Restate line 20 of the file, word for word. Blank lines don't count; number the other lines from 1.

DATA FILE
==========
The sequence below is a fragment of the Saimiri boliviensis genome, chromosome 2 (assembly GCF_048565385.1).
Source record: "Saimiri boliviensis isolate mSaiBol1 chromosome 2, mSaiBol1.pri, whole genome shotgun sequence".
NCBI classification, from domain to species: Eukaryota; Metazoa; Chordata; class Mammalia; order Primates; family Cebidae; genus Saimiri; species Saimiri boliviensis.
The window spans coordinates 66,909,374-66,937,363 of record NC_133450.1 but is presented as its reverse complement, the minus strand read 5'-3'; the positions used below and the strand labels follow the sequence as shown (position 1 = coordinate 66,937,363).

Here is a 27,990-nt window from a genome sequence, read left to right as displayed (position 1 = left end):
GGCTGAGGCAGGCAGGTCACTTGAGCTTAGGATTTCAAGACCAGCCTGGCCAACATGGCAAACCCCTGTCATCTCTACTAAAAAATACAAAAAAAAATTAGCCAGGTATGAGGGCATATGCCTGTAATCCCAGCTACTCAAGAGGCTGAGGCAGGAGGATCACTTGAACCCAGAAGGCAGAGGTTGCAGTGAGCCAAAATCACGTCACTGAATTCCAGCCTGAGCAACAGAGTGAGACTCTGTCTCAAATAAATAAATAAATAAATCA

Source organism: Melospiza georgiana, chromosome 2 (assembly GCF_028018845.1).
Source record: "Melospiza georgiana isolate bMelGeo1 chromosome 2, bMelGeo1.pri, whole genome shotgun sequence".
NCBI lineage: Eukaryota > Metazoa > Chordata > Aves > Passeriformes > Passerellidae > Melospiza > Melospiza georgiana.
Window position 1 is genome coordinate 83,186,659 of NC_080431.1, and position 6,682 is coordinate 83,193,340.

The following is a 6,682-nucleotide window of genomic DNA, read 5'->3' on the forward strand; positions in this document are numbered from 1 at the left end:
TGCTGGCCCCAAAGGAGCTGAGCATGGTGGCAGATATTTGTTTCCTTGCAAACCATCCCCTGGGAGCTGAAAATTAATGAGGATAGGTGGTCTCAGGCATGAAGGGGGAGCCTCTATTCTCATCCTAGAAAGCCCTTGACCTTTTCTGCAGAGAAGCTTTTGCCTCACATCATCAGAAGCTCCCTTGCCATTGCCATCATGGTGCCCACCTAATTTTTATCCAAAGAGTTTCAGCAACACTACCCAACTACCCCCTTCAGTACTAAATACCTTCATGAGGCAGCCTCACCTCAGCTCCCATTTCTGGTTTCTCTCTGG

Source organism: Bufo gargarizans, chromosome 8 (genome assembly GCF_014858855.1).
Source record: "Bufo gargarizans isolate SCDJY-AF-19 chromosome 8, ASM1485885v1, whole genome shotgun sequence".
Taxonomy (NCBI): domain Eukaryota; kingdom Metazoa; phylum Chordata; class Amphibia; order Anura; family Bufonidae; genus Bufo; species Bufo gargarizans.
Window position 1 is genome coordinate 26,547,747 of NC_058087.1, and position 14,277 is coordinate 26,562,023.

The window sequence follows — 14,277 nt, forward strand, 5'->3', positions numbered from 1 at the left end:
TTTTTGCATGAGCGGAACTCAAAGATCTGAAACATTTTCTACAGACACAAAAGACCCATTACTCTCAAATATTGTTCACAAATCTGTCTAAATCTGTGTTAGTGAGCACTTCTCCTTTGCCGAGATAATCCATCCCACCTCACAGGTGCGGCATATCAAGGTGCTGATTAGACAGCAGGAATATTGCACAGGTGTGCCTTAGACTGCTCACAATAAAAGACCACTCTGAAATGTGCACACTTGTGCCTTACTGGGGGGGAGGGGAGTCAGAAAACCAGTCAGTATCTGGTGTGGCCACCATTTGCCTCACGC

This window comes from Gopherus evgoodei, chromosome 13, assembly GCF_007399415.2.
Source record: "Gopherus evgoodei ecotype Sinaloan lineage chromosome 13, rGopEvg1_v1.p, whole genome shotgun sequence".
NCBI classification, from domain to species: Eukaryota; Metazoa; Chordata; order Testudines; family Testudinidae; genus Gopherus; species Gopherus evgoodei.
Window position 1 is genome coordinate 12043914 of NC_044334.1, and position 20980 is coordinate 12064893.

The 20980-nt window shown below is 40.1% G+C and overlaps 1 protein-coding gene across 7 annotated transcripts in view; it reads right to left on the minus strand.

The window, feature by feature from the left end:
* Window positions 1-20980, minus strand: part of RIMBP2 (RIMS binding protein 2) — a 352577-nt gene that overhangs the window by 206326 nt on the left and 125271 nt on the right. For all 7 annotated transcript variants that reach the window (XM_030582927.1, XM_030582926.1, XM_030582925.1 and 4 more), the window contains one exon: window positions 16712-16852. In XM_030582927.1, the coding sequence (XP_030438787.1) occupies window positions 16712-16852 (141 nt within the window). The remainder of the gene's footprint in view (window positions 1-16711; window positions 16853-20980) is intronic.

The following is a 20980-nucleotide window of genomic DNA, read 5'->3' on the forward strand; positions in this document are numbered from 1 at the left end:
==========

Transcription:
Source record: "Gopherus evgoodei ecotype Sinaloan lineage chromosome 13, rGopEvg1_v1.p, whole genome shotgun sequence".